Simon Stevens would appear to be responding both to the growing body of research expounding yoga’s benefits for a vast of array of physical and psychological conditions and also to the compelling findings of a recent survey; in 2012, the results of a national survey of yoga practitioners found that frequency of yoga practice was repeatedly a predictor of multiple aspects of health including mindfulness, subjective wellbeing, body mass index, fruit and vegetable consumption, alcohol consumption, energy levels and sleep disturbance[P1] .

The proposal to make yoga classes available to all NHS staff was greeted with eager anticipation by the yoga community, who have long understood the numerous and far-reaching health and psychosocial benefits of yoga, particularly its benefits for those under considerable amounts of stress. Yoga interventions, in fact, are already offered to hospital staff as a matter of course in many healthcare institutions in other countries with the USA, Canada, Sweden and Australia appearing to lead the way in such initiatives. In January 2016, Dr Matthew Joslin, a Manchester-based GP, wrote an open letter, on a prescription pad, to the NHS appealing for greater incorporation of yoga into day-to-day healthcare here in the UK. To his astonishment, the letter went viral, receiving over 17,000 Facebook shares and he received national press.  Dr. Joslin is well-known for prescribing yoga to patients and other doctors are starting to follow suit.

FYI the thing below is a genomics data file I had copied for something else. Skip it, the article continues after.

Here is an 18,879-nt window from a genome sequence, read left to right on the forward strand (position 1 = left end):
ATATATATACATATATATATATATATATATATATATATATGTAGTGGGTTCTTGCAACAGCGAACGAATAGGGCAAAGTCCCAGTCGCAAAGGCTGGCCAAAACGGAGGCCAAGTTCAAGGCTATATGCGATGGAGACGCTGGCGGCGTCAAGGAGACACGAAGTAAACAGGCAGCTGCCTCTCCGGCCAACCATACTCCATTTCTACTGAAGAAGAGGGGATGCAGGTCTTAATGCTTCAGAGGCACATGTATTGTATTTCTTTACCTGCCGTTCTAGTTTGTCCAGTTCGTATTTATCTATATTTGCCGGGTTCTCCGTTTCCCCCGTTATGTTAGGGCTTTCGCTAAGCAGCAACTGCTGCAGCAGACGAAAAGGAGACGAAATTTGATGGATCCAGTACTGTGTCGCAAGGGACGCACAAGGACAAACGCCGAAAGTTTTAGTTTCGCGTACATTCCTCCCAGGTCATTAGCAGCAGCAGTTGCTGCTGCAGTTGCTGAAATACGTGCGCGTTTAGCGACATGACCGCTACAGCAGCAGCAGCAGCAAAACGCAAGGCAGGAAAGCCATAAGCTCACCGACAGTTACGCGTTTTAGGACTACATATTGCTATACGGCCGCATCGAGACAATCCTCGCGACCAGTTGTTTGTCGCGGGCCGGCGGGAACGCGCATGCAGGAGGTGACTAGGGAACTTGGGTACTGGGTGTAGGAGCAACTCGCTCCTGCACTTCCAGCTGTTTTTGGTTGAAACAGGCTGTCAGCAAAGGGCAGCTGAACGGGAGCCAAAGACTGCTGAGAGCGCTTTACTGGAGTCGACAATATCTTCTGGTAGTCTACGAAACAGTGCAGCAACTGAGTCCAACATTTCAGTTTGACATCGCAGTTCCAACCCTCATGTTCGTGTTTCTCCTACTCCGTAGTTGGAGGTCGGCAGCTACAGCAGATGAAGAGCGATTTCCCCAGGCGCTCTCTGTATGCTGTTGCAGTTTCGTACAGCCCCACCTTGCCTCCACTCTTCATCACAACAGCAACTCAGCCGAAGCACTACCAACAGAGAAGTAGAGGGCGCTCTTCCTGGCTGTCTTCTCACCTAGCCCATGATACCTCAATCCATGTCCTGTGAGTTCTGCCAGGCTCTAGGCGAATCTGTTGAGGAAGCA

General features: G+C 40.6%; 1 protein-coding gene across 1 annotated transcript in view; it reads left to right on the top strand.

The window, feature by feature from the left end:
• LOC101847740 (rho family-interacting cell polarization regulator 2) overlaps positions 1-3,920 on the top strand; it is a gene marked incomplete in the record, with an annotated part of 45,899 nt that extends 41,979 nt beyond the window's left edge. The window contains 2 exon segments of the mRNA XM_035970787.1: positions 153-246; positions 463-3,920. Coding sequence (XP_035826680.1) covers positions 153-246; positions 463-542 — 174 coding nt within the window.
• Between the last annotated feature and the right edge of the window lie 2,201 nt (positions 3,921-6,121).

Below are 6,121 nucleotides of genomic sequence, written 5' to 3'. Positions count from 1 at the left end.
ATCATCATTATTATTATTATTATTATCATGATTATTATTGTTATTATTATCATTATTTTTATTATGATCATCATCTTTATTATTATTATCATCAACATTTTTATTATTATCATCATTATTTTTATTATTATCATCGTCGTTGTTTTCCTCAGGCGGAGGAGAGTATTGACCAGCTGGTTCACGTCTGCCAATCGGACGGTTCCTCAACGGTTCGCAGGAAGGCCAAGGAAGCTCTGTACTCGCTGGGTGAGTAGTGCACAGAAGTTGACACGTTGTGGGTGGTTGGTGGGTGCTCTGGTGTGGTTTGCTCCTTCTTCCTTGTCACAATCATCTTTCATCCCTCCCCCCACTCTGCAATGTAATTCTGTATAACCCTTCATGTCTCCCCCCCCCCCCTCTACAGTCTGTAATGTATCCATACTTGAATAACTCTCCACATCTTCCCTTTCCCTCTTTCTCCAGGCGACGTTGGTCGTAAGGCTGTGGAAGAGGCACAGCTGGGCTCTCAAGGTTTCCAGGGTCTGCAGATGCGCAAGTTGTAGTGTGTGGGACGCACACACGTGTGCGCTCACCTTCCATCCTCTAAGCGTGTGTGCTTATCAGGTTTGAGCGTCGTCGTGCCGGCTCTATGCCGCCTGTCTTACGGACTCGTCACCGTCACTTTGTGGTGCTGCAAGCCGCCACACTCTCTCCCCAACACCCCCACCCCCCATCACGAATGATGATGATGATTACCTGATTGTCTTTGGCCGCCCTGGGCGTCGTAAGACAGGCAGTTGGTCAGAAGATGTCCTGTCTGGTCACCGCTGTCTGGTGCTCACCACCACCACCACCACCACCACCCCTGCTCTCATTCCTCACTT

Yoga is also finding recognition in other tiers of health care.  The evidence for the efficacy of yoga for lower back pain is so compelling that the National Institute for Clinical Excellence updated its guidance on lower back pain and sciatica at the end of 2016, with yoga recommended as a primary conservative measure.

With the vast array of benefits for both NHS staff and patients in mind, the Minded Institute has been working in collaboration with leading UK yoga organisations, and healthcare professionals, educators and researchers who are interested in seeing yoga’s inclusion in the NHS. The overall objective is to increase the availability and raise the awareness of therapeutic yoga to both health care providers and patients. This work will hopefully dovetail on the well-being initiative outlined by Stevens and help to achieve some of his targets.